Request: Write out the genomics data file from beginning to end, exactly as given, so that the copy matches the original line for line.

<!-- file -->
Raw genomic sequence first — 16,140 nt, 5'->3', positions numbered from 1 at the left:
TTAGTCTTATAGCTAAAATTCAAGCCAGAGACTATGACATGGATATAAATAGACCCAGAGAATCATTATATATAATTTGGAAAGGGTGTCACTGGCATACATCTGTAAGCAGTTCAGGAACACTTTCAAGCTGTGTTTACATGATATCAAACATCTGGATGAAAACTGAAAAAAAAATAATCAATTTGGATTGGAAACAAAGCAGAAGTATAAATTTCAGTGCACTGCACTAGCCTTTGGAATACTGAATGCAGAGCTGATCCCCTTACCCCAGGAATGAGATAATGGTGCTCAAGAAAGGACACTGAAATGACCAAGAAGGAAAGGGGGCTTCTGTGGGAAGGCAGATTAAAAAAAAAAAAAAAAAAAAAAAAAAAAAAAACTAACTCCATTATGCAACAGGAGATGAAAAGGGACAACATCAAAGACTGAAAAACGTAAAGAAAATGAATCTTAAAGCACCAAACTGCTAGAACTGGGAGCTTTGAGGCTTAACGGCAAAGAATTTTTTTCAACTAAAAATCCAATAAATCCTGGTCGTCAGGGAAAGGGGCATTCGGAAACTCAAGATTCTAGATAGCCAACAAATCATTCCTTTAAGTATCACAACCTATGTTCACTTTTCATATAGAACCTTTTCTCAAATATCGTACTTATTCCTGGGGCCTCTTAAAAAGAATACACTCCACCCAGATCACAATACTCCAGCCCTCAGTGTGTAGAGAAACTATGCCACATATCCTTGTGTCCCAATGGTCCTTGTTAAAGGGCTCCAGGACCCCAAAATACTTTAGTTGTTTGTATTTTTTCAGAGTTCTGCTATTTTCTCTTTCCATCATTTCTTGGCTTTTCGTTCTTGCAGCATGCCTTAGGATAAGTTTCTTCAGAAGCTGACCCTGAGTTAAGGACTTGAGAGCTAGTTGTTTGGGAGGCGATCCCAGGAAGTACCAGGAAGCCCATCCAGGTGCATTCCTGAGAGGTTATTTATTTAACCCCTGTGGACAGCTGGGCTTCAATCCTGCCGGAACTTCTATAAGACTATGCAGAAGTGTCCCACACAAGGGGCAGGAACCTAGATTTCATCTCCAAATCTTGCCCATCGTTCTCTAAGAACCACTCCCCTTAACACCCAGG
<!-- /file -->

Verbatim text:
Raw genomic sequence first — 16,140 nt, 5'->3', positions numbered from 1 at the left:
TTAGTCTTATAGCTAAAATTCAAGCCAGAGACTATGACATGGATATAAATAGACCCAGAGAATCATTATATATAATTTGGAAAGGGTGTCACTGGCATACATCTGTAAGCAGTTCAGGAACACTTTCAAGCTGTGTTTACATGATATCAAACATCTGGATGAAAACTGAAAAAAAAATAATCAATTTGGATTGGAAACAAAGCAGAAGTATAAATTTCAGTGCACTGCACTAGCCTTTGGAATACTGAATGCAGAGCTGATCCCCTTACCCCAGGAATGAGATAATGGTGCTCAAGAAAGGACACTGAAATGACCAAGAAGGAAAGGGGGCTTCTGTGGGAAGGCAGATTAAAAAAAAAAAAAAAAAAAAAAAAAAAAAAAACTAACTCCATTATGCAACAGGAGATGAAAAGGGACAACATCAAAGACTGAAAAACGTAAAGAAAATGAATCTTAAAGCACCAAACTGCTAGAACTGGGAGCTTTGAGGCTTAACGGCAAAGAATTTTTTTCAACTAAAAATCCAATAAATCCTGGTCGTCAGGGAAAGGGGCATTCGGAAACTCAAGATTCTAGATAGCCAACAAATCATTCCTTTAAGTATCACAACCTATGTTCACTTTTCATATAGAACCTTTTCTCAAATATCGTACTTATTCCTGGGGCCTCTTAAAAAGAATACACTCCACCCAGATCACAATACTCCAGCCCTCAGTGTGTAGAGAAACTATGCCACATATCCTTGTGTCCCAATGGTCCTTGTTAAAGGGCTCCAGGACCCCAAAATACTTTAGTTGTTTGTATTTTTTCAGAGTTCTGCTATTTTCTCTTTCCATCATTTCTTGGCTTTTCGTTCTTGCAGCATGCCTTAGGATAAGTTTCTTCAGAAGCTGACCCTGAGTTAAGGACTTGAGAGCTAGTTGTTTGGGAGGCGATCCCAGGAAGTACCAGGAAGCCCATCCAGGTGCATTCCTGAGAGGTTATTTATTTAACCCCTGTGGACAGCTGGGCTTCAATCCTGCCGGAACTTCTATAAGACTATGCAGAAGTGTCCCACACAAGGGGCAGGAACCTAGATTTCATCTCCAAATCTTGCCCATCGTTCTCTAAGAACCACTCCCCTTAACACCCAGG